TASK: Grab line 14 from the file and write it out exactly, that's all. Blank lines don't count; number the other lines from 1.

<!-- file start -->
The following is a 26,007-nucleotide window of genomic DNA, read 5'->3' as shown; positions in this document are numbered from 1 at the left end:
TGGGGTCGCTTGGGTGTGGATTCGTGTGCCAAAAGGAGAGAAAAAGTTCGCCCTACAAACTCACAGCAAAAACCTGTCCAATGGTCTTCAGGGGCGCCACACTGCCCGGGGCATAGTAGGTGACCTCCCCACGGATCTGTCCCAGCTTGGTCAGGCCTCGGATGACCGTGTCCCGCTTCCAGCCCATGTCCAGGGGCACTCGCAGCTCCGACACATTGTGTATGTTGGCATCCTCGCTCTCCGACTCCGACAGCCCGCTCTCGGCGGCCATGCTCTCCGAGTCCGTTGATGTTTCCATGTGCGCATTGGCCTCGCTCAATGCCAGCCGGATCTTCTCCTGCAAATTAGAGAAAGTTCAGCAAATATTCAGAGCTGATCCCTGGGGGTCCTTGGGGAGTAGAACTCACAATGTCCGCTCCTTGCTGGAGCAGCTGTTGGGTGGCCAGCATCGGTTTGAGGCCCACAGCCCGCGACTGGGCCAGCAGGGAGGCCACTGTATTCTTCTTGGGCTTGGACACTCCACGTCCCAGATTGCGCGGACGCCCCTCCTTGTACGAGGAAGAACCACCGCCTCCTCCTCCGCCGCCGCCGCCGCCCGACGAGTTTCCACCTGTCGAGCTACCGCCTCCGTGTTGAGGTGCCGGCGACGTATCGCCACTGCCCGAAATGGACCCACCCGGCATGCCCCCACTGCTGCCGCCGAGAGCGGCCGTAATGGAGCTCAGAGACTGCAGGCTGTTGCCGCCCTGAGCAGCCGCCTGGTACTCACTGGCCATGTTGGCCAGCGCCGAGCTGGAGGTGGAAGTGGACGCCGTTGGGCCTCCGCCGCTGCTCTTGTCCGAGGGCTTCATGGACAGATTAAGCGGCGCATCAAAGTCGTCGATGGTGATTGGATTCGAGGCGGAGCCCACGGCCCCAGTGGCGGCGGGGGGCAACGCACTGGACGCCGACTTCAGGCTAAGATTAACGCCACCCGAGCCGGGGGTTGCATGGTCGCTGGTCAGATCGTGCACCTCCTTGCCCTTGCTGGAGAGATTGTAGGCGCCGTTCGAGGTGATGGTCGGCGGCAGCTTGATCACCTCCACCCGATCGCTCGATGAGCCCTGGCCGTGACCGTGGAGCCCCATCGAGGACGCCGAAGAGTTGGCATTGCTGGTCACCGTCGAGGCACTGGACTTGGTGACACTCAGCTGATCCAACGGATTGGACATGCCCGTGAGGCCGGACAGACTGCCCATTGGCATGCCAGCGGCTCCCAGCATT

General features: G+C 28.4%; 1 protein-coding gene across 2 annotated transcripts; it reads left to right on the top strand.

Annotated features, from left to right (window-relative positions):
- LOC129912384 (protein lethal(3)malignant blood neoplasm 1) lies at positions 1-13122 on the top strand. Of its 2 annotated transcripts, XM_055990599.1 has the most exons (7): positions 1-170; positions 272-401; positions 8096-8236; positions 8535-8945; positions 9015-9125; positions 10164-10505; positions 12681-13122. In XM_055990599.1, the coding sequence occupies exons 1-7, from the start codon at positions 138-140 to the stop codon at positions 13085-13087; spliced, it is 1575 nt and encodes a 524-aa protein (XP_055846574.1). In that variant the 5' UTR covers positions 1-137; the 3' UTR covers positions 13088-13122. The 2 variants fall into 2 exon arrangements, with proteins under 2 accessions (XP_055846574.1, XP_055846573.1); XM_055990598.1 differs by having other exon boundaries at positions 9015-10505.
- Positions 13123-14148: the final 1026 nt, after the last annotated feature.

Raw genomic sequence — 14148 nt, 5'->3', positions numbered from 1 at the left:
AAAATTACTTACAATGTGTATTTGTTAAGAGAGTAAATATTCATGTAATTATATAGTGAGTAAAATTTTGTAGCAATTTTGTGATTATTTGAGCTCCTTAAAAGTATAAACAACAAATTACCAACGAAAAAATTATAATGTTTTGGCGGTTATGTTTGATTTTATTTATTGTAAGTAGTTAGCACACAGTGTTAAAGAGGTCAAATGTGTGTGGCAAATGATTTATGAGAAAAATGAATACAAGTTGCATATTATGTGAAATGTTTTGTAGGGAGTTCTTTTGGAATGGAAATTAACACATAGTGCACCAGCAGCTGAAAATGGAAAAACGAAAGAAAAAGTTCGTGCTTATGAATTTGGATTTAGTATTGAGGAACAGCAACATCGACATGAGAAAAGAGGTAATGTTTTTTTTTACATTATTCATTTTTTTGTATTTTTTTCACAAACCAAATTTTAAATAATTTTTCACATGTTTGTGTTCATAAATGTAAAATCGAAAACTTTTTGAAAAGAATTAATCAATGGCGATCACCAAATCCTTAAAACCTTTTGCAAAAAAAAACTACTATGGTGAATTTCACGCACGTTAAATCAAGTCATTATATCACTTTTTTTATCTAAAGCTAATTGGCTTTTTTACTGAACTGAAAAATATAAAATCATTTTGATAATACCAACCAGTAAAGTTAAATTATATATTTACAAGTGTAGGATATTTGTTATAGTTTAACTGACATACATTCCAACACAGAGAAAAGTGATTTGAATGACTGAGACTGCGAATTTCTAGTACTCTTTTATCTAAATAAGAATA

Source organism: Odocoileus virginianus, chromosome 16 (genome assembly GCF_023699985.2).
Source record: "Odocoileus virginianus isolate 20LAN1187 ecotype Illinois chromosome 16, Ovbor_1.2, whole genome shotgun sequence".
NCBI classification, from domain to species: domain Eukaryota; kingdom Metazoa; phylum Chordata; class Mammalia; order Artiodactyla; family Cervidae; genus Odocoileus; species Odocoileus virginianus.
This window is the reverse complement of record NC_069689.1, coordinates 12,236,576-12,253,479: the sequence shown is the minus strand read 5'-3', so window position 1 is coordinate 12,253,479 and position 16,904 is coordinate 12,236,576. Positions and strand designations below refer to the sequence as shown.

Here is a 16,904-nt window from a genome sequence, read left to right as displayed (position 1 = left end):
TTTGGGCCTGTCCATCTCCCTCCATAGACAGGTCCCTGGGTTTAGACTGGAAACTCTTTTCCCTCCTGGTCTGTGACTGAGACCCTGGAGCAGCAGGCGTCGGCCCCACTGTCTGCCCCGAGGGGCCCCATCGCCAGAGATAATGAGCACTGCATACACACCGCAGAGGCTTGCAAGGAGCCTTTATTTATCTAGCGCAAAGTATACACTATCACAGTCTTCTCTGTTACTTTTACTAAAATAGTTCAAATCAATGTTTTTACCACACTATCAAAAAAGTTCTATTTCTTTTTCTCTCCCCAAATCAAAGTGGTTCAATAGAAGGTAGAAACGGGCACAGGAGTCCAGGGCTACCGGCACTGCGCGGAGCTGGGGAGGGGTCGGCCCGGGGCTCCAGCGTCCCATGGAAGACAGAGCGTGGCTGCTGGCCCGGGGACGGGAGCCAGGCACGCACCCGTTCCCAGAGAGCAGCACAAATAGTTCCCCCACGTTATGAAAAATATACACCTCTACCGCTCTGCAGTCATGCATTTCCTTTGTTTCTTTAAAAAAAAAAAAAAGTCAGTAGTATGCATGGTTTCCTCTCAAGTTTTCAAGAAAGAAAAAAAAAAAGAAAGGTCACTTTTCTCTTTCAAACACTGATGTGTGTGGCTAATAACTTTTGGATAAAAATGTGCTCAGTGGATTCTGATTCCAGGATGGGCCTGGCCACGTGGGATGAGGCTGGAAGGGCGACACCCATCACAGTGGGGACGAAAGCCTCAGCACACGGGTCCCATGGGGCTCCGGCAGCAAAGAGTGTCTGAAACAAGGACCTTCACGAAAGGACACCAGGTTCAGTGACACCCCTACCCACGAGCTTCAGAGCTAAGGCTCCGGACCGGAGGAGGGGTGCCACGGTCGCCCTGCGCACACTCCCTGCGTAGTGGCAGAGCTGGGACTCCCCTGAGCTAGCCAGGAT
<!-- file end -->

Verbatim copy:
TTTGGGCCTGTCCATCTCCCTCCATAGACAGGTCCCTGGGTTTAGACTGGAAACTCTTTTCCCTCCTGGTCTGTGACTGAGACCCTGGAGCAGCAGGCGTCGGCCCCACTGTCTGCCCCGAGGGGCCCCATCGCCAGAGATAATGAGCACTGCATACACACCGCAGAGGCTTGCAAGGAGCCTTTATTTATCTAGCGCAAAGTATACACTATCACAGTCTTCTCTGTTACTTTTACTAAAATAGTTCAAATCAATGTTTTTACCACACTATCAAAAAAGTTCTATTTCTTTTTCTCTCCCCAAATCAAAGTGGTTCAATAGAAGGTAGAAACGGGCACAGGAGTCCAGGGCTACCGGCACTGCGCGGAGCTGGGGAGGGGTCGGCCCGGGGCTCCAGCGTCCCATGGAAGACAGAGCGTGGCTGCTGGCCCGGGGACGGGAGCCAGGCACGCACCCGTTCCCAGAGAGCAGCACAAATAGTTCCCCCACGTTATGAAAAATATACACCTCTACCGCTCTGCAGTCATGCATTTCCTTTGTTTCTTTAAAAAAAAAAAAAAGTCAGTAGTATGCATGGTTTCCTCTCAAGTTTTCAAGAAAGAAAAAAAAAAAGAAAGGTCACTTTTCTCTTTCAAACACTGATGTGTGTGGCTAATAACTTTTGGATAAAAATGTGCTCAGTGGATTCTGATTCCAGGATGGGCCTGGCCACGTGGGATGAGGCTGGAAGGGCGACACCCATCACAGTGGGGACGAAAGCCTCAGCACACGGGTCCCATGGGGCTCCGGCAGCAAAGAGTGTCTGAAACAAGGACCTTCACGAAAGGACACCAGGTTCAGTGACACCCCTACCCACGAGCTTCAGAGCTAAGGCTCCGGACCGGAGGAGGGGTGCCACGGTCGCCCTGCGCACACTCCCTGCGTAGTGGCAGAGCTGGGACTCCCCTGAGCTAGCCAGGAT